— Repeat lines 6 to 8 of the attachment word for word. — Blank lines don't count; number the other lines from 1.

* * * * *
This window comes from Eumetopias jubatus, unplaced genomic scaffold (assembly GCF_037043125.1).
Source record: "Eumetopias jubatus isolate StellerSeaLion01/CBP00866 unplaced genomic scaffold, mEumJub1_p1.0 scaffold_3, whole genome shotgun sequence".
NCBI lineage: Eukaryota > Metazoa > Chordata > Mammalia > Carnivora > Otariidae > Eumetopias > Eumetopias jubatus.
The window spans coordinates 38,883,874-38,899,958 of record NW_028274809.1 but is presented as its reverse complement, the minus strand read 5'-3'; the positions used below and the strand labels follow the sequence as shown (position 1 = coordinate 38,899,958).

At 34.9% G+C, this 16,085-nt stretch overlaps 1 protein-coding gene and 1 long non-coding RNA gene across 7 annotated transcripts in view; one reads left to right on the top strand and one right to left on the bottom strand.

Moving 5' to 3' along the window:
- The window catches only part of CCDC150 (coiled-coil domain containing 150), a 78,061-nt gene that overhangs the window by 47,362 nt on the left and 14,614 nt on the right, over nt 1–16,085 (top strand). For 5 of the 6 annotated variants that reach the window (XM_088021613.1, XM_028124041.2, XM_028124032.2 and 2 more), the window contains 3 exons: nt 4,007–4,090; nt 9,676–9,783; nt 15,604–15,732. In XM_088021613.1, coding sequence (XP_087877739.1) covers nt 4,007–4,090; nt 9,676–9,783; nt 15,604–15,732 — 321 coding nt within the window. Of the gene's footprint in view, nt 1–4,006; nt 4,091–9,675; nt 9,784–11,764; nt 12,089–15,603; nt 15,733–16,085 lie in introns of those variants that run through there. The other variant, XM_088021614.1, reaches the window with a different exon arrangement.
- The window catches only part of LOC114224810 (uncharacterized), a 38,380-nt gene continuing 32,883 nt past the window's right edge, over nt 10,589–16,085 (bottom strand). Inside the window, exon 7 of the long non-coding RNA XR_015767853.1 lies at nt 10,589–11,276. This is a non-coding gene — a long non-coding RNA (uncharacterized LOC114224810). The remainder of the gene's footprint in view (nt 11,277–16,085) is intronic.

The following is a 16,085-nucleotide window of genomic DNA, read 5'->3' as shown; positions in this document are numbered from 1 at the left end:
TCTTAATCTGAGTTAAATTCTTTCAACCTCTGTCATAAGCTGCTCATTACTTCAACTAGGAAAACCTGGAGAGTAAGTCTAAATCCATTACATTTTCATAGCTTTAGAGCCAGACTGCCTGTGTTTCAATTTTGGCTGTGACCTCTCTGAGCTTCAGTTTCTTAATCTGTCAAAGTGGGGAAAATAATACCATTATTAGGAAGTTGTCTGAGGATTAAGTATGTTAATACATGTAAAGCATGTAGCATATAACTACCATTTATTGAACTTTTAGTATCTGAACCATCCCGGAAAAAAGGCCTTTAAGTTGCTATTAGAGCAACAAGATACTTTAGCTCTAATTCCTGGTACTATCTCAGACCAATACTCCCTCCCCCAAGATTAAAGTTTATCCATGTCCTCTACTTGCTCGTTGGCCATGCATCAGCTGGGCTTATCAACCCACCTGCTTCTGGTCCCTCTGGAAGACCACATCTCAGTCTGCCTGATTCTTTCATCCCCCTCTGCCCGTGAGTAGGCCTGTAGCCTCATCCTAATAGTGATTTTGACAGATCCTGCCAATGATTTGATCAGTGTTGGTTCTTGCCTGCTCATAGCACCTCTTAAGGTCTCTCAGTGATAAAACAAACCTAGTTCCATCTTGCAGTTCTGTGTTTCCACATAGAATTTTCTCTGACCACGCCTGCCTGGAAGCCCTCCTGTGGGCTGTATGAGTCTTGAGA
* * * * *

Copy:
Moving 5' to 3' along the window:
- The window catches only part of CCDC150 (coiled-coil domain containing 150), a 78,061-nt gene that overhangs the window by 47,362 nt on the left and 14,614 nt on the right, over nt 1–16,085 (top strand). For 5 of the 6 annotated variants that reach the window (XM_088021613.1, XM_028124041.2, XM_028124032.2 and 2 more), the window contains 3 exons: nt 4,007–4,090; nt 9,676–9,783; nt 15,604–15,732. In XM_088021613.1, coding sequence (XP_087877739.1) covers nt 4,007–4,090; nt 9,676–9,783; nt 15,604–15,732 — 321 coding nt within the window. Of the gene's footprint in view, nt 1–4,006; nt 4,091–9,675; nt 9,784–11,764; nt 12,089–15,603; nt 15,733–16,085 lie in introns of those variants that run through there. The other variant, XM_088021614.1, reaches the window with a different exon arrangement.
- The window catches only part of LOC114224810 (uncharacterized), a 38,380-nt gene continuing 32,883 nt past the window's right edge, over nt 10,589–16,085 (bottom strand). Inside the window, exon 7 of the long non-coding RNA XR_015767853.1 lies at nt 10,589–11,276. This is a non-coding gene — a long non-coding RNA (uncharacterized LOC114224810). The remainder of the gene's footprint in view (nt 11,277–16,085) is intronic.